A company historically rooted underground in finding heavy emitting fossil fuels is aiming higher and lighter at carbon-free microgrids of the future.
Oilfield services provider Baker Hughes has signed a memorandum of understanding (MoU) with airport management and operations firm Avports to develop on-site, hydrogen-fueled microgrids at airports. Avports wants to focus on improving power resiliency and decarbonization at airports, while Baker Hughes says it could provide hydrogen-ready turbines and heat recovery solutions for on-site cogeneration plants that reduce greenhouse gas emissions.
Baker Hughes’ origin as an oil industry tool and drilling services firm dates back more than a century and now involves drilling operations in dozens of nations. In recent years, like numerous oil and gas industry firms, the company has announced carbon capture and other decarbonization initiatives such as reducing emissions 50% by 2030 and a goal of to net zero by 2050.
Airport microgrids are becoming another avenue to achieve carbon-free goals in the transportation industry. Airports such as Pittsburgh International in Pennsylvania and JFK in New York have completed or are in construction on renewable and gas-fired generation microgrids.
Under the MoU, Baker Hughes and Avports could collaborate around facilities managed and operated by the latter. Avports’ work supports such airports as Albany International, MidAmerica St. Louis, Los Angeles-Tom Bradley Terminal at Los Angeles International and Westchester Airport in New York, among others.
"Providing a technical and economic road map to airports to meet their energy needs of the future is key as an airport management and operations company," said Jorge Roberts, CEO of Avports, in a statement. "Our partnership with Baker Hughes brings world-class technology and know-how together with our ability to support airport customers to realize these solutions at their facility."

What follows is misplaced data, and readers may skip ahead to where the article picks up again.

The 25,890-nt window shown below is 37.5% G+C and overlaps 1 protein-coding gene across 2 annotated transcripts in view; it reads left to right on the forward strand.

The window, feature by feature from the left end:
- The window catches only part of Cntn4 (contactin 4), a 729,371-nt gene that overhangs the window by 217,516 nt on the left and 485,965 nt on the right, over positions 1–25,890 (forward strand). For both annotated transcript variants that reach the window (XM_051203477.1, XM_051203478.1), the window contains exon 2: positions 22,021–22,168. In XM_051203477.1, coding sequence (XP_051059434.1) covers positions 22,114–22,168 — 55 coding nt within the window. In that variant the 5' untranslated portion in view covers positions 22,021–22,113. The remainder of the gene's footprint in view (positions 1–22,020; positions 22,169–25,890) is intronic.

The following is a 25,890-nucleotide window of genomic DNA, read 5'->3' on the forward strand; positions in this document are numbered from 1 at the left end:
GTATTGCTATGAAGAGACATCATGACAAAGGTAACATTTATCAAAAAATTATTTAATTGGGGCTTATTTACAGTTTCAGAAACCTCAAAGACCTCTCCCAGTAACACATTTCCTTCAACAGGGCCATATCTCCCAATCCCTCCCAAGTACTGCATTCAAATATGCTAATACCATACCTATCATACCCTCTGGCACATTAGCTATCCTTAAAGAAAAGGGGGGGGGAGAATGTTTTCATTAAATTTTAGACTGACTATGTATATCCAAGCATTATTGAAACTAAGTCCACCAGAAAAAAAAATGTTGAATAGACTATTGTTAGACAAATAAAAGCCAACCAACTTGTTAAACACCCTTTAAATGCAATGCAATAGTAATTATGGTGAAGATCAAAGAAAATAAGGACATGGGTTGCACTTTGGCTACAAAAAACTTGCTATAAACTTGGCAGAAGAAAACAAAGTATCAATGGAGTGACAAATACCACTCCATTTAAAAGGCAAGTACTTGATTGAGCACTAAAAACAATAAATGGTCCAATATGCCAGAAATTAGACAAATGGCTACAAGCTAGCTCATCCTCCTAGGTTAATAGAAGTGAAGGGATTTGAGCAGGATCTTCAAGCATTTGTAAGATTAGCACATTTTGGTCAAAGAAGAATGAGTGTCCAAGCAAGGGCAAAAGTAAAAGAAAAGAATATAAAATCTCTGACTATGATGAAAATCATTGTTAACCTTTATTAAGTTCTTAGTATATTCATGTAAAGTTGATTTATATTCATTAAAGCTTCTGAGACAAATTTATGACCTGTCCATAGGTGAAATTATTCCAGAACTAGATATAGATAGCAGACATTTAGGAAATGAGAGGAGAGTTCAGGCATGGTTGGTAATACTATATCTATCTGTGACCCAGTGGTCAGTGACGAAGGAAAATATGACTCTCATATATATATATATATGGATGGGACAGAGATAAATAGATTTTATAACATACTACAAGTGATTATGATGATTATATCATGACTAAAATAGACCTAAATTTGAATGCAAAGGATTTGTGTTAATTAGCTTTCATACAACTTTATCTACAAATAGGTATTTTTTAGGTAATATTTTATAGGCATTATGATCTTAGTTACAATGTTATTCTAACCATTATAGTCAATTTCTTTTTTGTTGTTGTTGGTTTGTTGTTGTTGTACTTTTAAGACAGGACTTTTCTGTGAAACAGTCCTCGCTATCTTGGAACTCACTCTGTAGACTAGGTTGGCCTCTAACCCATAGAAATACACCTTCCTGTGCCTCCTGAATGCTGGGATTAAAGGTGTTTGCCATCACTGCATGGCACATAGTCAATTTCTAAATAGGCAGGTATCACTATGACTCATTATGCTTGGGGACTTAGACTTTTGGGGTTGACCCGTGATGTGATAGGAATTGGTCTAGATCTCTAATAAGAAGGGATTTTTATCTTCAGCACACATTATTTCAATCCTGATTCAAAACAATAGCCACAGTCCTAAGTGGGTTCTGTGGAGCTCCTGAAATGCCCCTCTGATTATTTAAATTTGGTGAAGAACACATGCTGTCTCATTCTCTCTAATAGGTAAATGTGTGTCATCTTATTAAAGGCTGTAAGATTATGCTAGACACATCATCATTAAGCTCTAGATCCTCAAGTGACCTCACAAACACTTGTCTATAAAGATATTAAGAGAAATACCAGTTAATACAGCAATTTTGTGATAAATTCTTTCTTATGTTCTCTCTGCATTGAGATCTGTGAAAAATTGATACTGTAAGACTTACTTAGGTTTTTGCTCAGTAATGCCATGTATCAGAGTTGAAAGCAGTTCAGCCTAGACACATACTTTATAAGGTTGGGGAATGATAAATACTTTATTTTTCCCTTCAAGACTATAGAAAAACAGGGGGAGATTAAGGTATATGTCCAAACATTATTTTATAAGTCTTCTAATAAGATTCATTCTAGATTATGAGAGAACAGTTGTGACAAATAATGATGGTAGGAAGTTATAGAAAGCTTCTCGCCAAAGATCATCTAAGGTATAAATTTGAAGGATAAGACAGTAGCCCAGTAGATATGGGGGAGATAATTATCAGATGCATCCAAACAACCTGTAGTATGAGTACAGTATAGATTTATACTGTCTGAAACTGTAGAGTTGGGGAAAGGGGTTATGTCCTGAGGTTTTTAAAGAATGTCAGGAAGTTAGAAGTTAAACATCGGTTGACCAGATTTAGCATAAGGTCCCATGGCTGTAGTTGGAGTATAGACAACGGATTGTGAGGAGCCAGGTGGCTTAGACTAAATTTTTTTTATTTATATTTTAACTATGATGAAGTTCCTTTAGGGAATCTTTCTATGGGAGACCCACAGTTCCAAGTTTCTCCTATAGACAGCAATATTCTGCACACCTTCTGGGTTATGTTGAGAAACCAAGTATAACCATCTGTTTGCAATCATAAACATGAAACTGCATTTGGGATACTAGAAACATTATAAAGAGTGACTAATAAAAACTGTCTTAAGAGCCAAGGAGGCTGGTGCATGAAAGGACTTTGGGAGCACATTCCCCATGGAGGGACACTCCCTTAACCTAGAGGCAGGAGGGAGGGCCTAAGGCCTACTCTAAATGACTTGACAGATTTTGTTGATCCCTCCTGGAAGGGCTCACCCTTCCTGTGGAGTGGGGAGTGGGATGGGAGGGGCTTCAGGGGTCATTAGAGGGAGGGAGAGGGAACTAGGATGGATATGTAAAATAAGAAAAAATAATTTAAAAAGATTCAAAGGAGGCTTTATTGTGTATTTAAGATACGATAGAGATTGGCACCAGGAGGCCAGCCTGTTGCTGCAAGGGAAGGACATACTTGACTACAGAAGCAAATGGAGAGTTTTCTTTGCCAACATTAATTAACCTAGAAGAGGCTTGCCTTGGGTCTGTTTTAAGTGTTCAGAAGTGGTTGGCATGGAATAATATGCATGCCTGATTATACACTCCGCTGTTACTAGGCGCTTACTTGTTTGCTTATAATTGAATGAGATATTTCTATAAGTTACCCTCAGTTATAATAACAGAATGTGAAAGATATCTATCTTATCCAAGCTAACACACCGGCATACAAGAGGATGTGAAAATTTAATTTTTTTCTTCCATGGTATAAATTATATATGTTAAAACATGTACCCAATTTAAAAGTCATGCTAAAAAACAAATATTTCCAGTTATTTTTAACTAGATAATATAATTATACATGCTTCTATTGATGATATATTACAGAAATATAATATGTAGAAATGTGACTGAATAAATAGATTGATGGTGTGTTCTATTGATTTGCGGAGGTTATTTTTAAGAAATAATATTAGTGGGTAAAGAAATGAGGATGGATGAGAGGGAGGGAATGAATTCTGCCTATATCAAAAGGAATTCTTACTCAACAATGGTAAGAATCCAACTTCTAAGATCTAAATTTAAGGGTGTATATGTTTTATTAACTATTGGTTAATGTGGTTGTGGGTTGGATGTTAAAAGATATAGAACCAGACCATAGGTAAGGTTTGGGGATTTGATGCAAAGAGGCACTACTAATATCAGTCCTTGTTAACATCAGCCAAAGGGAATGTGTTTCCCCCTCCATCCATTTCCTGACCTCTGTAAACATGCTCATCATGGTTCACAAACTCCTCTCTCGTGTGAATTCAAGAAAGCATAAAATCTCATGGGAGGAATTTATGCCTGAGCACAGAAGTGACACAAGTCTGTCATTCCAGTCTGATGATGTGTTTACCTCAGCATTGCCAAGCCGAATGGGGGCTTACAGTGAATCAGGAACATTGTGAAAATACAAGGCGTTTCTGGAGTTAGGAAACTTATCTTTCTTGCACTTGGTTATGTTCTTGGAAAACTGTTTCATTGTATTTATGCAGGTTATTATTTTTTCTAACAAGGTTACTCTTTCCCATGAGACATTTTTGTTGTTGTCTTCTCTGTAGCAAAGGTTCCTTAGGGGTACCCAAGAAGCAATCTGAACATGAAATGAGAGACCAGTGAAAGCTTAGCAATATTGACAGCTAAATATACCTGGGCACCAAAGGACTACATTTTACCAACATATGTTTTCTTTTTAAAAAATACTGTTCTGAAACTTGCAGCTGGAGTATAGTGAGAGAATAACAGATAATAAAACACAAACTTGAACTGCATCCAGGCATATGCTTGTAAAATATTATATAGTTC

In May, Baker Hughes announced a collaboration with Abu Dhabi petrochemicals group ADNOC focused on new technologies for accelerating development and commercialization of low-carbon hydrogen and graphene. This follows earlier investments by Baker Hughes in methane pyrolysis and next-generation electrolysis breakthroughs. Pyrolysis is a thermal breakdown of methane gas to provide hydrogen.
“Collaboration is crucial to supporting and accelerating the growth of low-carbon energy resources,” Baker Hughes CEO Lorenzo Simonelli said at the time of the ADNOC announcement.
Hydrogen is the lightest energy-dense gas that does not contain carbon in its chain and so does not emit CO2 when combusted. It also can be separated from methane natural gas via steam reforming, but that is a carbon-intensive process unless the carbon is captured and stored underground.
Hydrogen is not naturally mined or produced, but it also can be generated via electrolysis, which uses an electrical processes to split the H2 from water. To be truly “green hydrogen,” the electrolyzers would have to be powered by carbon-free electricity resources such as solar, wind, hydro, battery storage or nuclear.
Baker Hughes previously announced it is also working with HIF Global on direct air carbon capture technology in the attempt to further remove greenhouse gas emissions from fossil fuel generation and hydrogen production.
The company has developed several projects utilizing hydrogen for numerous industries. Its leaders see a bright future in the aviation sector.
“The opportunity to bring these solutions to airports, in collaboration with Avports’ proven track record in airport management, is very promising as the increasing needs and demands of these infrastructures must be more resilient, efficient and cost-effective,” said Bob Perez, vice president of project development at Baker Hughes.
In 2020, Baker Hughes announced and it and Snam had successfully completed testing in Italy on a hybrid natural gas turbine blended with hydrogen. The tests on Baker Hughes' NovaLT12 gas turbine (pictured above) started with a 10% mix of H2.
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